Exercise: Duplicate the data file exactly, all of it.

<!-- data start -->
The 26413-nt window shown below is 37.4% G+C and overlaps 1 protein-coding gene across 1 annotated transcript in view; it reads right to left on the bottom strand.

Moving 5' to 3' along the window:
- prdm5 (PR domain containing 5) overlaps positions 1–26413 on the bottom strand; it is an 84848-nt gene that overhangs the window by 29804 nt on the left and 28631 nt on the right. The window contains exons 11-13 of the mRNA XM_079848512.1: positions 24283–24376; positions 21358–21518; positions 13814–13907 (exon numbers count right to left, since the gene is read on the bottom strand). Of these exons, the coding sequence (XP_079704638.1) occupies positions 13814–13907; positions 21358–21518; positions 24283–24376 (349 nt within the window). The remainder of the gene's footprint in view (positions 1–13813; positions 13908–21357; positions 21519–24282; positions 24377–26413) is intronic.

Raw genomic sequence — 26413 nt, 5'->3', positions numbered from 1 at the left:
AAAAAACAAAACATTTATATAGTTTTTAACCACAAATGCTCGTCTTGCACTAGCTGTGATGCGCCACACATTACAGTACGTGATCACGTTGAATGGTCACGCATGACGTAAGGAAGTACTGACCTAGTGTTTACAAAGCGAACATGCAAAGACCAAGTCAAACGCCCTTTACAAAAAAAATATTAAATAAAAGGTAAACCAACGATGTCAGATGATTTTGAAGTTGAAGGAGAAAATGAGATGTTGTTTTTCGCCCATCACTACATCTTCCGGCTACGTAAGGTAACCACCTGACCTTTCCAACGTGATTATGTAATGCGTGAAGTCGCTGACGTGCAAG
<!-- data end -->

The 26413-nt window shown below is 37.4% G+C and overlaps 1 protein-coding gene across 1 annotated transcript in view; it reads right to left on the bottom strand.

Moving 5' to 3' along the window:
- prdm5 (PR domain containing 5) overlaps positions 1–26413 on the bottom strand; it is an 84848-nt gene that overhangs the window by 29804 nt on the left and 28631 nt on the right. The window contains exons 11-13 of the mRNA XM_079848512.1: positions 24283–24376; positions 21358–21518; positions 13814–13907 (exon numbers count right to left, since the gene is read on the bottom strand). Of these exons, the coding sequence (XP_079704638.1) occupies positions 13814–13907; positions 21358–21518; positions 24283–24376 (349 nt within the window). The remainder of the gene's footprint in view (positions 1–13813; positions 13908–21357; positions 21519–24282; positions 24377–26413) is intronic.

Raw genomic sequence — 26413 nt, 5'->3', positions numbered from 1 at the left:
AAAAAACAAAACATTTATATAGTTTTTAACCACAAATGCTCGTCTTGCACTAGCTGTGATGCGCCACACATTACAGTACGTGATCACGTTGAATGGTCACGCATGACGTAAGGAAGTACTGACCTAGTGTTTACAAAGCGAACATGCAAAGACCAAGTCAAACGCCCTTTACAAAAAAAATATTAAATAAAAGGTAAACCAACGATGTCAGATGATTTTGAAGTTGAAGGAGAAAATGAGATGTTGTTTTTCGCCCATCACTACATCTTCCGGCTACGTAAGGTAACCACCTGACCTTTCCAACGTGATTATGTAATGCGTGAAGTCGCTGACGTGCAAG